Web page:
A selection of new climate related research articles is shown below.

Climate change mitigation

Climate change communication

Enduring Extremes? Polar Vortex, Drought, and Climate Change Beliefs

Not in my back yard: Egocentrism and climate change skepticism across the globe

Climate Policy

Environmental integrity of international carbon market mechanisms under the Paris Agreement (open access)

Altruism and Global Environmental Taxes (open access)

International trade and the distribution of economy-wide benefits from the disbursement of climate finance

Energy production

Current perspectives on nuclear energy as a global climate change mitigation option

Changes in soil organic carbon stocks after conversion from forest to oil palm plantations in Malaysian Borneo (open access)

Curtailment of renewable energy in Northwest China and market-based solutions

Assessing the impact of drought on the emissions- and water-intensity of California's transitioning power sector

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0 comments


How Arctic lakes accelerate permafrost carbon losses

Posted on 3 October 2018 by Guest Author

This is a re-post from Carbon Brief.  Dr Ingmar Nitze is a postdoctoral researcher at the Alfred Wegener Institute Helmholtz Centre for Polar and Marine Research (AWI); Dr Guido Grosse is head of the Permafrost Research Section at AWI and professor of permafrost in the Earth system at the University of PotsdamDr Thomas Schneider von Deimling is a senior scientist at AWI; and Dr Katey Walter Anthony is an aquatic ecosystem ecologist at the University of Alaska Fairbanks.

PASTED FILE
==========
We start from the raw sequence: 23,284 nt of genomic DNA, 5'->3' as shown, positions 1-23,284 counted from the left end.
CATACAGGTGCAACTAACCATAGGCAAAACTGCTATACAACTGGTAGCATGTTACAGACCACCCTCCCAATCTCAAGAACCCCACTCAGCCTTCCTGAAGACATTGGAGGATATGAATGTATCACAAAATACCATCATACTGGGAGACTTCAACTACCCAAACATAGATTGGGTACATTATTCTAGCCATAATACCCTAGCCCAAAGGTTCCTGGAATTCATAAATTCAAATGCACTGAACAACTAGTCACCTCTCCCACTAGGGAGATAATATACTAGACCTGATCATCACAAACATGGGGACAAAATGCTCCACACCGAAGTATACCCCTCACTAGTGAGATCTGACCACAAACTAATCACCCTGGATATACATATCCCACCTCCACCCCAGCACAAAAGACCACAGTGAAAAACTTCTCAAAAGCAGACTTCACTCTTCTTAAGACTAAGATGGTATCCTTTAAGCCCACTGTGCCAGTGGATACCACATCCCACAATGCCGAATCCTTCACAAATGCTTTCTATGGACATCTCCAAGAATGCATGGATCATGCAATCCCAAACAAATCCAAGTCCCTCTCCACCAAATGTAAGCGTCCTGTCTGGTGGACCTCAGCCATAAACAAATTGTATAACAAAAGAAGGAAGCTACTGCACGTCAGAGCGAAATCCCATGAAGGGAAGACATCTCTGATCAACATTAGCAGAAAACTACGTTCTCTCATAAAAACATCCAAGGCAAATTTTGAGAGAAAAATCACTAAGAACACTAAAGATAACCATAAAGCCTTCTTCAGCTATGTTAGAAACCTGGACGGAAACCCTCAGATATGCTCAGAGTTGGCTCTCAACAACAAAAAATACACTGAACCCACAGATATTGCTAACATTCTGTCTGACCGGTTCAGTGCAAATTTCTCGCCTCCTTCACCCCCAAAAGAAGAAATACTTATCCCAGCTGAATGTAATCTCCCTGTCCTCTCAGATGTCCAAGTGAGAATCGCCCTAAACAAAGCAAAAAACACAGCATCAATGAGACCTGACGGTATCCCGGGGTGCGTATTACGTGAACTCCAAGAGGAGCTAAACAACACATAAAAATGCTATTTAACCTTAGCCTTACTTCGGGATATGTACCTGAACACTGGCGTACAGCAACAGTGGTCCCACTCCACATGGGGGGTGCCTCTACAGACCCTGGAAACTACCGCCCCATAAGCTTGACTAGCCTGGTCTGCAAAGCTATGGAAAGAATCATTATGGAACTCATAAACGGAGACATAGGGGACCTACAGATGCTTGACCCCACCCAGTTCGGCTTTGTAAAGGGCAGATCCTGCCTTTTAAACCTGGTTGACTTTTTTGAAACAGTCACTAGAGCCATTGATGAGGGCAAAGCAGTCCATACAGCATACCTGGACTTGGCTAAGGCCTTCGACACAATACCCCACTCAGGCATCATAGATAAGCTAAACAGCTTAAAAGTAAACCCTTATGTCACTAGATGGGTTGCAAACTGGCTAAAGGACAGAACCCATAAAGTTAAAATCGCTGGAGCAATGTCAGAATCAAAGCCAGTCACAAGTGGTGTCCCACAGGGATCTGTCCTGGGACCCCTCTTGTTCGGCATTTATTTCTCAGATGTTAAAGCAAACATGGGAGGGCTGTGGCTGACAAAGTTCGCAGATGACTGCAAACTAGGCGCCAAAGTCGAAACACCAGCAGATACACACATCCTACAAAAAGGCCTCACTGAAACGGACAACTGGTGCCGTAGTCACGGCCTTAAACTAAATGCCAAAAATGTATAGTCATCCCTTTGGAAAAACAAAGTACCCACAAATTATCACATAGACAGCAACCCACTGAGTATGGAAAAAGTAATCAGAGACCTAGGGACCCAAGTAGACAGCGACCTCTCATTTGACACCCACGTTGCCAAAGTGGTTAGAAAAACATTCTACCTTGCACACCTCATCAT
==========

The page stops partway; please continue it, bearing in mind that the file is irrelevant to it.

As the climate warms, there is increasing concern around thawing of carbon-rich permafrost across the Arctic. Carbon emissions from this perennially frozen land have the potential to reinforce global warming.

Adding to this risk, the Arctic is also pockmarked by millions of small ponds and lakes, formed as the frozen soil thaws, collapses and fills with melted ice, snow and rain. These lakes accelerate thawing of the surrounding land, ramping up how much carbon the land emits.

In our recent study, published in Nature Communications, we have – for the first time – estimated the global carbon emissions from permafrost thaw beneath and around Arctic lakes.

And our findings suggest this rapid thaw has the potential to double how much permafrost carbon is released this century.

Giant freezer

Permafrost covers around a quarter of the non-glaciated land in the northern hemisphere, including large parts of Siberia, Alaska, northern Canada and the Tibetan plateau.

Permafrost soils lock in old plant and animal remains like a giant freezer. This a carbon-rich combination of roots, leaves and peat that covered the vast tundra-steppe and interspersed wetlands of the last ice age. It also includes mammoths and other iconic animals of the time.

As its name suggests, permafrost is permanently frozen, However, during the short summer season, the uppermost part of the soil – known as the “active layer” – briefly thaws. This layer is, perhaps, just a few tens of centimetres deep.